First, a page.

Change by Édouard Louis

In his new work, Édouard Louis presents an astounding portrait of self-transformation. Born Eddy Bellegueule, the idea that he could change himself entirely was formed at an early age. “I grew up in a world that rejected everything I was, and I experienced that as an injustice because—as I repeated to myself a hundred times a day, to the point of nausea—I didn’t choose what I was.” 

In his rural village, Louis is surrounded by others who question how he talks, walks, moves his hands, and looks at other boys. He overhears his father one night, “could it be that he’s a bit queer?”

Adamant to tell his father through a fictional conversation in the first part of the book, “I didn’t choose to walk the way I did, to talk the way I did, I didn’t understand why.” Louis continues that he was “a prisoner of himself.” At night he would dream of changing, of becoming someone else.

In an attempt to escape a life of poverty and violence in his hometown, Louis first flees to Amiens where he attends a lycée, a school that will prepare him for the baccalauréat to enter university. No one in his family has ever done so.

In Amiens, he meets Elena, a friend who aids his transformation. She inducts him into the middle class, teaching him about art, literature, and even table manners. Soon, Ambiens is not enough and he travels to Paris where he is accepted into the prestigious institution École Normale Supérieure.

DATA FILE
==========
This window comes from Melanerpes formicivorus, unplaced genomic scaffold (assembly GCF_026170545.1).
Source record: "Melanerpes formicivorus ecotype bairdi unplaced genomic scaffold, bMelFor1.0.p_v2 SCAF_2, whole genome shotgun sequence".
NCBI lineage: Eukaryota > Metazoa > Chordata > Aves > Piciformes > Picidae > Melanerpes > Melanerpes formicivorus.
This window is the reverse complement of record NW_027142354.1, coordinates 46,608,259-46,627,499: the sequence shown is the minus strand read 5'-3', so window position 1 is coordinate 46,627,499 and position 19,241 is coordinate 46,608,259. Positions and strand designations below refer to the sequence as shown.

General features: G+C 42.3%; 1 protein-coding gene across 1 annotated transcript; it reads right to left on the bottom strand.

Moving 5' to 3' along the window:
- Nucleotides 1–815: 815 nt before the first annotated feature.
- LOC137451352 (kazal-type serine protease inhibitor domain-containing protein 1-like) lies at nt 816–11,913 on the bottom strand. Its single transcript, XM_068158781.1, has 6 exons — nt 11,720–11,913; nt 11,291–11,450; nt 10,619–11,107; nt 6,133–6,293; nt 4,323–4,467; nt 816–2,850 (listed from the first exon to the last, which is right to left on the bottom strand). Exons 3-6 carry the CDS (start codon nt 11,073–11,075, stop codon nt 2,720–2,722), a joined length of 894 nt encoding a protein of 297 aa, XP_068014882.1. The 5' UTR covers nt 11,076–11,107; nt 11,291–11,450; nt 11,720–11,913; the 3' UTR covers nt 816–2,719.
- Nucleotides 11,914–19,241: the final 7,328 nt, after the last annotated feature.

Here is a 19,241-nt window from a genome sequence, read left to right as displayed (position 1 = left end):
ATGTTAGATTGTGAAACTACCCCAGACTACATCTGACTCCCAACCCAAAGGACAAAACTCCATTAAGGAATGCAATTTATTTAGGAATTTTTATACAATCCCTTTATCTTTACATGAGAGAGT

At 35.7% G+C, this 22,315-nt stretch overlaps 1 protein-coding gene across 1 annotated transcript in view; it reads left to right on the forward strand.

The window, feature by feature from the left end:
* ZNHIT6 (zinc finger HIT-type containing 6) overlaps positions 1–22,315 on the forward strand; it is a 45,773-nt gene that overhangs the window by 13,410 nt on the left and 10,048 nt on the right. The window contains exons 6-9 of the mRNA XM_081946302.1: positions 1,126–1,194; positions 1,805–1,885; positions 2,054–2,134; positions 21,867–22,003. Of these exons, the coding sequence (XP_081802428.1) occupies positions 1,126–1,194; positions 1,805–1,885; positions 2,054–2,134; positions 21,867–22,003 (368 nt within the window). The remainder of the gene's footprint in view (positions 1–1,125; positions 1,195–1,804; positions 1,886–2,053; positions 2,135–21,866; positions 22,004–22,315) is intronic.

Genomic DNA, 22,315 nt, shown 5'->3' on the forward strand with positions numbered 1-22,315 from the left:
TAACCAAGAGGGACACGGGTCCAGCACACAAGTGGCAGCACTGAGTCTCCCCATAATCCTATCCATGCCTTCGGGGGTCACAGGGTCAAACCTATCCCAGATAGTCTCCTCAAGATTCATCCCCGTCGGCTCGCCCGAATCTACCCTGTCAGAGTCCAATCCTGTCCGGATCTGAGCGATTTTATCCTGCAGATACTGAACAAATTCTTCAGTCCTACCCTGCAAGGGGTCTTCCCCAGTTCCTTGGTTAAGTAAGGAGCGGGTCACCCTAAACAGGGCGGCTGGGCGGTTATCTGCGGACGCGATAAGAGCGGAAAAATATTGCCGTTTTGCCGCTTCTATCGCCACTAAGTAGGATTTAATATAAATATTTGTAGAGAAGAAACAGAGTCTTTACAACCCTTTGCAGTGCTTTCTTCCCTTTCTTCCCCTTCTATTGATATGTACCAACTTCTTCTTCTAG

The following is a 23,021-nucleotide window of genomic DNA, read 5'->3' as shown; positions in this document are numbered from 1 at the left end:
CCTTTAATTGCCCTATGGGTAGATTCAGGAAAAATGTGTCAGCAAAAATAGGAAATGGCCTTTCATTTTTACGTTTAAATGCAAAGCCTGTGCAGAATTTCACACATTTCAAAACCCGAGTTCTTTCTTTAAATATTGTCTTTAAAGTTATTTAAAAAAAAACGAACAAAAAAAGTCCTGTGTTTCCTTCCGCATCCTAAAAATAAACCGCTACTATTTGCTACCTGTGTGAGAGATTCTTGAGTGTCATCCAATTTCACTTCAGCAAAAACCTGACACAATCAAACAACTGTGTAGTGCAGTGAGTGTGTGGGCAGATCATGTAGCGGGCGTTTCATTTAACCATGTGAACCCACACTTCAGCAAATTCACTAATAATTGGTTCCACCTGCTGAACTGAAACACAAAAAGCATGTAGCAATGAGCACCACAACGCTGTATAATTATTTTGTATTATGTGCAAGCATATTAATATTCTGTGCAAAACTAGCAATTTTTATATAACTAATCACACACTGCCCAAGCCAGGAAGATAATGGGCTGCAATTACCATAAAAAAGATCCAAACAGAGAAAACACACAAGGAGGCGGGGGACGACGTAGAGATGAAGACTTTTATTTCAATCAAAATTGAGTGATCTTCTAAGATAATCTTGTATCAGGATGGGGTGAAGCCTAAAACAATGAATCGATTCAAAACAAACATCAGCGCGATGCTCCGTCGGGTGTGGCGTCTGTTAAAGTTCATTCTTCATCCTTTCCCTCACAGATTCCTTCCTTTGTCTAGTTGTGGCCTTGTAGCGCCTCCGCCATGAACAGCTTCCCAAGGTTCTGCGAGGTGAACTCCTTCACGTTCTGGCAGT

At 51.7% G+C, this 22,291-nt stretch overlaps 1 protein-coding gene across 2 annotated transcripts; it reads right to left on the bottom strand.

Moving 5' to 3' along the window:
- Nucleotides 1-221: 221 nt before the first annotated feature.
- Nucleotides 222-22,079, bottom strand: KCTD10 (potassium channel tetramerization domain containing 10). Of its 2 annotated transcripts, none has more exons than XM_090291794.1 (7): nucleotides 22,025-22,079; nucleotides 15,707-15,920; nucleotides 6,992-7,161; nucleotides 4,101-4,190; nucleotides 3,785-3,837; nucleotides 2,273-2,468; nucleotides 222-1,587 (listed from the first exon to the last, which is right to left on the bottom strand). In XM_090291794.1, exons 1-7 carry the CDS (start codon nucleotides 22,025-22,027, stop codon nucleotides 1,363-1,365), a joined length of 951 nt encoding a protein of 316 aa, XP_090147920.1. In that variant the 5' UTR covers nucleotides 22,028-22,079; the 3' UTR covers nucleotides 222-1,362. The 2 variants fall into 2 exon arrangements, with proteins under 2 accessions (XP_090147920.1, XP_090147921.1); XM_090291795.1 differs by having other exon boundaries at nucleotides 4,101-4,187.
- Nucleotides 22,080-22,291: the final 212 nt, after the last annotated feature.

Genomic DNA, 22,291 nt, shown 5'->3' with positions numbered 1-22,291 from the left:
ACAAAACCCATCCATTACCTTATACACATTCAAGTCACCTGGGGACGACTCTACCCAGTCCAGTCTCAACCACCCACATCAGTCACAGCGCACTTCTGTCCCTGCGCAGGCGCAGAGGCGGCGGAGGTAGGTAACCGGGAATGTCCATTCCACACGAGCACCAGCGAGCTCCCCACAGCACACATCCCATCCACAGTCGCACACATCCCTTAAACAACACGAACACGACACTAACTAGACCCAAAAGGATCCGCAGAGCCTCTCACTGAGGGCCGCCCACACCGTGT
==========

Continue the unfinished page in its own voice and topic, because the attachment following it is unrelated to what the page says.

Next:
“When I went back to see my father or mother we didn’t know what to say to each other, we no longer spoke the same language,” he writes, “everything I’d experienced in such a short time, everything I’d gone through, everything separated us.”

By his early twenties, Louis had changed his name in court and undergone several operations to transform his face, teeth, and hairline. “One by one I was erasing the traces of what I’d been,” he writes.

After attending a guest lecture by author Didier Eribon, Louis sets his mind on becoming a writer, and eventually publishes his debut, The End of Eddy.

This is a haunting and all consuming work of autofiction. Édouard Louis – in all his attempts to change, to escape – still remains bound to his past. This leads him to ask, “am I doomed always to hope for another life?”

Édouard Louis by John Folley / Opale / Leemage

Édouard Louis is the author of The End of Eddy, History of Violence, and Who Killed My Father, and the editor of a book on the social scientist Pierre Bourdieu. His work has appeared in the New York Times, The Guardian, and Freeman’s. His books have been translated into thirty languages and have made him one of the most celebrated writers of his generation worldwide.

Change: A Novel by Édouard Louis, translated by John Lambert, is available for purchase in hardcover, e-book, and audiobook. Check or for a retailer near you.

Avocado Diaries is part of the affiliate program and may earn a commission from qualifying purchases.